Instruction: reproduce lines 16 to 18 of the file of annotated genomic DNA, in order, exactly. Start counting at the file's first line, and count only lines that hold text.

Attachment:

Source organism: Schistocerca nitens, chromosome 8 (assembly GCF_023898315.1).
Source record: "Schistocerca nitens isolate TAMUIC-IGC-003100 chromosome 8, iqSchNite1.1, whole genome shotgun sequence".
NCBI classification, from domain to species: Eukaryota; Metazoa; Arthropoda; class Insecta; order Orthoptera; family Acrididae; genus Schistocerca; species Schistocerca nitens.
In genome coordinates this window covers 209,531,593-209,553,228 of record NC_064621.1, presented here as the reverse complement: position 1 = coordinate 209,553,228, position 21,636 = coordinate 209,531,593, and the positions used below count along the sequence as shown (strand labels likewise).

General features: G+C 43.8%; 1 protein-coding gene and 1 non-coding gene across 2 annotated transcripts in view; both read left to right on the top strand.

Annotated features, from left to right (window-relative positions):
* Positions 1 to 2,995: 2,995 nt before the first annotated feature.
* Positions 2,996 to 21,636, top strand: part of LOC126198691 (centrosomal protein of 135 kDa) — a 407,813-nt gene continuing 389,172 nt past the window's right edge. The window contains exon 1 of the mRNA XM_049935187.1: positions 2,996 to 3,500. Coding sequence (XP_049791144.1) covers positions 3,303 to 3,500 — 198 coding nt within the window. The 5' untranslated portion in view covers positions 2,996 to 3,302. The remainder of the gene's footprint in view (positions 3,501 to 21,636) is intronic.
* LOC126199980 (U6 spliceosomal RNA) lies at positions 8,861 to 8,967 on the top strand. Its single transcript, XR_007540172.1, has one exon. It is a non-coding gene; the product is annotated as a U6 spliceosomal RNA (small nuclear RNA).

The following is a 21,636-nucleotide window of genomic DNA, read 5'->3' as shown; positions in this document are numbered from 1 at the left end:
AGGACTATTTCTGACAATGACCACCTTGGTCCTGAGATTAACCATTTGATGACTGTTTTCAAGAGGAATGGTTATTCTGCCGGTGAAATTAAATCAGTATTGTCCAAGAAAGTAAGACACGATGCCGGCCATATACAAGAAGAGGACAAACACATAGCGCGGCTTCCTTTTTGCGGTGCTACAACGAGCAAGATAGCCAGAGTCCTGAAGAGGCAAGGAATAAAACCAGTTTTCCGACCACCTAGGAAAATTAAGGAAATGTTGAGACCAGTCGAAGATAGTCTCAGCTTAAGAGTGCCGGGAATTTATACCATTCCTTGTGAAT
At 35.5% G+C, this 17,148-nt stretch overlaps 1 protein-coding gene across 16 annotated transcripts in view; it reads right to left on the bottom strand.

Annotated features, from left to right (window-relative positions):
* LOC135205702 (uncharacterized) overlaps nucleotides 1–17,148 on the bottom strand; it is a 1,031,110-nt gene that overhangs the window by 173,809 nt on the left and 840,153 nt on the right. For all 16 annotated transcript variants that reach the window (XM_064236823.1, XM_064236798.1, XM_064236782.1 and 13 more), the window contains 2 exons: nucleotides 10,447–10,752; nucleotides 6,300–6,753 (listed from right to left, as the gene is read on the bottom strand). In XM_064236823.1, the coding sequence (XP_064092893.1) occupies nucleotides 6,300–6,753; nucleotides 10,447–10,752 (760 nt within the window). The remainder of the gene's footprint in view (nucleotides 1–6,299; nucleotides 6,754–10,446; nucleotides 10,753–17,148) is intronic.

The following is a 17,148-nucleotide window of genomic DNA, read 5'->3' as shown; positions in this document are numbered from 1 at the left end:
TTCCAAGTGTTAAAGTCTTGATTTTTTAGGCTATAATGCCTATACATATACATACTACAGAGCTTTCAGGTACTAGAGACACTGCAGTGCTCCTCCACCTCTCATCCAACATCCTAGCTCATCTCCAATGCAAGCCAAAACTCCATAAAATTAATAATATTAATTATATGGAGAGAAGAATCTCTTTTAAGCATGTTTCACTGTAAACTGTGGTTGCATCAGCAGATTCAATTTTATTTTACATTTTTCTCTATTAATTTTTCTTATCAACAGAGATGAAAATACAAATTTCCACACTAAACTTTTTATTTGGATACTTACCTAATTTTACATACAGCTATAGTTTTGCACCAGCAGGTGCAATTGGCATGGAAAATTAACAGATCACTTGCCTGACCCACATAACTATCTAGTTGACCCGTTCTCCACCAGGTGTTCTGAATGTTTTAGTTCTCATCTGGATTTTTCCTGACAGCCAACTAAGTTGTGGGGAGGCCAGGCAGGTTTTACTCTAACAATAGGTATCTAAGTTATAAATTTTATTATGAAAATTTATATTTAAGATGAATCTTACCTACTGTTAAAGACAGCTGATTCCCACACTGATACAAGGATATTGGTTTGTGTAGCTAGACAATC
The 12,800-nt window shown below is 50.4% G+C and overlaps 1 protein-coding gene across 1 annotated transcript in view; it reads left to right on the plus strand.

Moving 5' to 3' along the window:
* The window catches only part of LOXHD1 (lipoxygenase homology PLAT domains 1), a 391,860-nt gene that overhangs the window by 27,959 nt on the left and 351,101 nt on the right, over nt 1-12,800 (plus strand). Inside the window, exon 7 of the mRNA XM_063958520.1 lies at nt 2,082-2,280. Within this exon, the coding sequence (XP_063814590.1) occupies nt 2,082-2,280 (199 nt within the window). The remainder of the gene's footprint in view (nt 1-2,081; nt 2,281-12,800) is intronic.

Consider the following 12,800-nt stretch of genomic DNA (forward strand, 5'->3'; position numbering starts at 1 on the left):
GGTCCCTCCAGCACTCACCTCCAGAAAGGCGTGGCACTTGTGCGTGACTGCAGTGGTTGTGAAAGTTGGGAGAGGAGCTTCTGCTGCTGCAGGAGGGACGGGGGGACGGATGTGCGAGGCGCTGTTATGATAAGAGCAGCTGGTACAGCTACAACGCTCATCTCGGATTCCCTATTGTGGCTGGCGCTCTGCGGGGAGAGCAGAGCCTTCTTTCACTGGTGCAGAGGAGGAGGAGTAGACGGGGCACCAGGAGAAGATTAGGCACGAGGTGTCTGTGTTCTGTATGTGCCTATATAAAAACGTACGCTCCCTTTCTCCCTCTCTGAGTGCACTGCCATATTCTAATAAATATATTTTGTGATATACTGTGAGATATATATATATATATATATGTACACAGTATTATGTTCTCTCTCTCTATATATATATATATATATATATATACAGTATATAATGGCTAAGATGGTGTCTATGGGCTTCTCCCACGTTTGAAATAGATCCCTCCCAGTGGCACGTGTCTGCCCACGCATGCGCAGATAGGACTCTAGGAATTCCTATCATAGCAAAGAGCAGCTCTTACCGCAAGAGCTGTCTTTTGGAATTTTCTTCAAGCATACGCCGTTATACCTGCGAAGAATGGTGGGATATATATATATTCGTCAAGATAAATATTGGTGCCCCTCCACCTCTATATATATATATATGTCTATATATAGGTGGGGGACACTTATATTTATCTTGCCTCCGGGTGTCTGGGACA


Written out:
TTCCAAGTGTTAAAGTCTTGATTTTTTAGGCTATAATGCCTATACATATACATACTACAGAGCTTTCAGGTACTAGAGACACTGCAGTGCTCCTCCACCTCTCATCCAACATCCTAGCTCATCTCCAATGCAAGCCAAAACTCCATAAAATTAATAATATTAATTATATGGAGAGAAGAATCTCTTTTAAGCATGTTTCACTGTAAACTGTGGTTGCATCAGCAGATTCAATTTTATTTTACATTTTTCTCTATTAATTTTTCTTATCAACAGAGATGAAAATACAAATTTCCACACTAAACTTTTTATTTGGATACTTACCTAATTTTACATACAGCTATAGTTTTGCACCAGCAGGTGCAATTGGCATGGAAAATTAACAGATCACTTGCCTGACCCACATAACTATCTAGTTGACCCGTTCTCCACCAGGTGTTCTGAATGTTTTAGTTCTCATCTGGATTTTTCCTGACAGCCAACTAAGTTGTGGGGAGGCCAGGCAGGTTTTACTCTAACAATAGGTATCTAAGTTATAAATTTTATTATGAAAATTTATATTTAAGATGAATCTTACCTACTGTTAAAGACAGCTGATTCCCACACTGATACAAGGATATTGGTTTGTGTAGCTAGACAATC
The 12,800-nt window shown below is 50.4% G+C and overlaps 1 protein-coding gene across 1 annotated transcript in view; it reads left to right on the plus strand.

Moving 5' to 3' along the window: